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Reinventing Yourself

5 July 2011

This is from a series of profiles in Fortune magazine. Each profile describes a person who lost his/her job/company/career in the financial upheavals of the last few years.


Paul Levine is 63 years old, but that didn’t stop him from reinventing himself — for the second time. In the 1980s he was a successful trial lawyer. Then Levine began writing mystery novels, publishing 13 of them, and selling 400,000 copies of a single title.

It worked great until a single button disrupted Levine’s life: the “Buy Used” tab on Amazon. The link, which launched in February 2010, is a killer app for finding used books. But it’s also a killer app in the sense that it kills authors, because they don’t make a dime from it. An author with dwindling royalties in a fast-changing industry, Levine realized he’d better be proactive — or else.

. . . .

Not having a clue is a feeling many reinventors face. The key for Levine was not being intimidated. “You just learn from scratch,” he says. “I love learning by doing.” Happily, much of that learning was free online. After studying Amazon’s “Direct Publishing” page, Levine bought the rights to his backlist . . . .

. . . .

Levine may have the same career, but his job has radically changed. Whereas Levine used to spend 95% of his work life writing and 5% selling, he now spends 50% writing and 50% marketing, all online. Every morning he first checks his book sales, then posts thoughts on books and culture on book forums and Facebook and looks at what his 4,859 friends have been doing.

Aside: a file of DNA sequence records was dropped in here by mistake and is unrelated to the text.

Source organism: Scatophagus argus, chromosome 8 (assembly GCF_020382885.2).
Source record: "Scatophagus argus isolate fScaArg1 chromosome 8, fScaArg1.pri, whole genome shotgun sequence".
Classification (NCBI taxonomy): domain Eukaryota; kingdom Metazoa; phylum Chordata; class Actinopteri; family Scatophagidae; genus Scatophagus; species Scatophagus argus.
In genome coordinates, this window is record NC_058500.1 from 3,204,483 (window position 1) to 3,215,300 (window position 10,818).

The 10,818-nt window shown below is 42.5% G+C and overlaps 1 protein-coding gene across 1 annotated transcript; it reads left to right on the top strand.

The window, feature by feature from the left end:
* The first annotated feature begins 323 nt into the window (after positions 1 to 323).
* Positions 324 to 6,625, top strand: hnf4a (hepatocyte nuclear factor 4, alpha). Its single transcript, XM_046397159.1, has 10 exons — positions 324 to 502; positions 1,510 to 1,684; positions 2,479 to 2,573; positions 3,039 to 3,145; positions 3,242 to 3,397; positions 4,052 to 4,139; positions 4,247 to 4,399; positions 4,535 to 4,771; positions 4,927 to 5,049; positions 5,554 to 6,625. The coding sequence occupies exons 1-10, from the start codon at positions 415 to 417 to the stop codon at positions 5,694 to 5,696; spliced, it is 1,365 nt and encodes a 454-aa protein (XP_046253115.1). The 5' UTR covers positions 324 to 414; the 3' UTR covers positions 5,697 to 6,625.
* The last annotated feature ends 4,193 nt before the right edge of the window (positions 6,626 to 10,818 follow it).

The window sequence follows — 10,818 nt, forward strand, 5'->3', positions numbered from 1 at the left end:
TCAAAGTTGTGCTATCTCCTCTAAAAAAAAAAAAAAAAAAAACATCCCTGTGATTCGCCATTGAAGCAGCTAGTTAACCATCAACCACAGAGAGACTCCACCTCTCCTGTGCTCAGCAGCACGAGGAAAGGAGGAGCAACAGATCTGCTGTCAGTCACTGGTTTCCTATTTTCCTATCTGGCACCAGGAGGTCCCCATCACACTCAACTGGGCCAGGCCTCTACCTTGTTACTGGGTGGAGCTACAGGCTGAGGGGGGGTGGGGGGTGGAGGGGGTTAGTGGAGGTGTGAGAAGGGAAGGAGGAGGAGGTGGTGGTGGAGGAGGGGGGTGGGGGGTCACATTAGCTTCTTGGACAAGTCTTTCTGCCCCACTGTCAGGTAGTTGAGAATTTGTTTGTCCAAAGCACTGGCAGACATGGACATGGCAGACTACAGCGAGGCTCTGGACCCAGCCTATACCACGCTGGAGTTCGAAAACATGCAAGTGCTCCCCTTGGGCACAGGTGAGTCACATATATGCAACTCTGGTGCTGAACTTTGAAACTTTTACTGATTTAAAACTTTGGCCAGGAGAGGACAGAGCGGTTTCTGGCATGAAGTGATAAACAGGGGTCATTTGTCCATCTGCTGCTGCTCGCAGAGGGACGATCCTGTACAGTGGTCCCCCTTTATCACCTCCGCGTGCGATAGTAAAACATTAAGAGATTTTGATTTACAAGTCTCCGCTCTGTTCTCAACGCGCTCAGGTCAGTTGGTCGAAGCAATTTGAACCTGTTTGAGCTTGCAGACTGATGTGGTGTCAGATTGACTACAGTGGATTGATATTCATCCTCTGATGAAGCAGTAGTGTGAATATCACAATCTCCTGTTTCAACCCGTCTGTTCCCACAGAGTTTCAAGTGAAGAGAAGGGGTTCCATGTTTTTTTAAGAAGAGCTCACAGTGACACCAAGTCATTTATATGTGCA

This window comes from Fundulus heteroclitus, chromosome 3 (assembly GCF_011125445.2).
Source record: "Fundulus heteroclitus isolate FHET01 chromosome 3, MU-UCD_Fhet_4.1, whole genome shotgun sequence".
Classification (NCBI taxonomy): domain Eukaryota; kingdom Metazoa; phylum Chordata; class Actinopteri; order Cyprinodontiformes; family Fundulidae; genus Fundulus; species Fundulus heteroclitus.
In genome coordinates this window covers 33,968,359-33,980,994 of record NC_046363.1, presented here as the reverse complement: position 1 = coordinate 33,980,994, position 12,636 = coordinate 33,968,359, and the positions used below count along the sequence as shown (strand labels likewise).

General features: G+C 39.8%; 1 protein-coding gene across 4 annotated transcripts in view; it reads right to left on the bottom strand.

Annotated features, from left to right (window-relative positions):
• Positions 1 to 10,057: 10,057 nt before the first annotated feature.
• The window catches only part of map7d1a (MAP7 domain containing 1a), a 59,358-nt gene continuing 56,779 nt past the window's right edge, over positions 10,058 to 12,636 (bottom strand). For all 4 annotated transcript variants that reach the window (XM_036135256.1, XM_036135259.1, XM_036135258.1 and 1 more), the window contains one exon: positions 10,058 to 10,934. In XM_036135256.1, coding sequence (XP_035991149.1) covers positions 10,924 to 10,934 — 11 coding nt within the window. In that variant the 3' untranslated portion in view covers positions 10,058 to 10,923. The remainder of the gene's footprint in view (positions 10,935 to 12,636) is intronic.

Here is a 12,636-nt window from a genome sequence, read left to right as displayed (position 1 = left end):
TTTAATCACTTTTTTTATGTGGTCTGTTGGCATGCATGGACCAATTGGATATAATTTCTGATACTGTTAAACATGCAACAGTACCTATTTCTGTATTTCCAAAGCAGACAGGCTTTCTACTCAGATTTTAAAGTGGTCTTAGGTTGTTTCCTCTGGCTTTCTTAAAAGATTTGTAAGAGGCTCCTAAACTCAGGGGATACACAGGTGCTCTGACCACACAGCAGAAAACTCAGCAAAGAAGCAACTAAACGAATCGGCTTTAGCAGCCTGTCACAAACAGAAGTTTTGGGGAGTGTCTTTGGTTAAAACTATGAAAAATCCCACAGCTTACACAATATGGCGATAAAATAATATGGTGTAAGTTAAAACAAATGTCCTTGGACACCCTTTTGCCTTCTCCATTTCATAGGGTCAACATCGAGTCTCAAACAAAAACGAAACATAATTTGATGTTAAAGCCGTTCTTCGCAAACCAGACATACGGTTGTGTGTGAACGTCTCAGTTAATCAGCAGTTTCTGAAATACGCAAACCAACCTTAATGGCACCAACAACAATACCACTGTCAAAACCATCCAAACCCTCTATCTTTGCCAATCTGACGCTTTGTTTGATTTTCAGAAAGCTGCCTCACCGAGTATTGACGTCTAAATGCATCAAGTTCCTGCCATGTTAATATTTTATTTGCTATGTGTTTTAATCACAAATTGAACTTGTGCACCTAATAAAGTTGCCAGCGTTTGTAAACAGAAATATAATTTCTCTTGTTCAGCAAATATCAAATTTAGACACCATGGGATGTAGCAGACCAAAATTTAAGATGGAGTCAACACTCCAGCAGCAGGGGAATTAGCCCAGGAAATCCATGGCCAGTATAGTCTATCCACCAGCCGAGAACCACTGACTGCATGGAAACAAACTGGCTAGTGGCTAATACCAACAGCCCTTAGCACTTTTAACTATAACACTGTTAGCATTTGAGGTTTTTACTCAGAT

Link to the rest at Fortune


Ebooks, Self-Publishing

3 Comments to “Reinventing Yourself”

  1. To me, this reinforces that writing is a lot like any other business. No business is able to do the same thing forever and expect to maintain the same level of success. When conditions change, you can choose to either protect what you have and muddle along or make the most of new conditions.
    Muddling along is all about revenue protection. It’s just doing your best to hold on to what you have. The best outcome is you minimize your losses.
    Making the most of new conditions feels riskier as you must jump into the unknown, but it’s also the only approach that gives you an opportunity for growth (personally and financially).
    Good lesson for everyone, not just writers.


    • Rich – I think a great many people have the opportunity to reinvent themselves at least once in their lives. I don’t think a lot of authors ever thought this might be something they would have to do, however.

  2. Great post 🙂

    I agree with Rich’s comment points above.

    If it doesn’t work for whatever reason, then something needs to be changed or the idea should be abandoned and go for something else.

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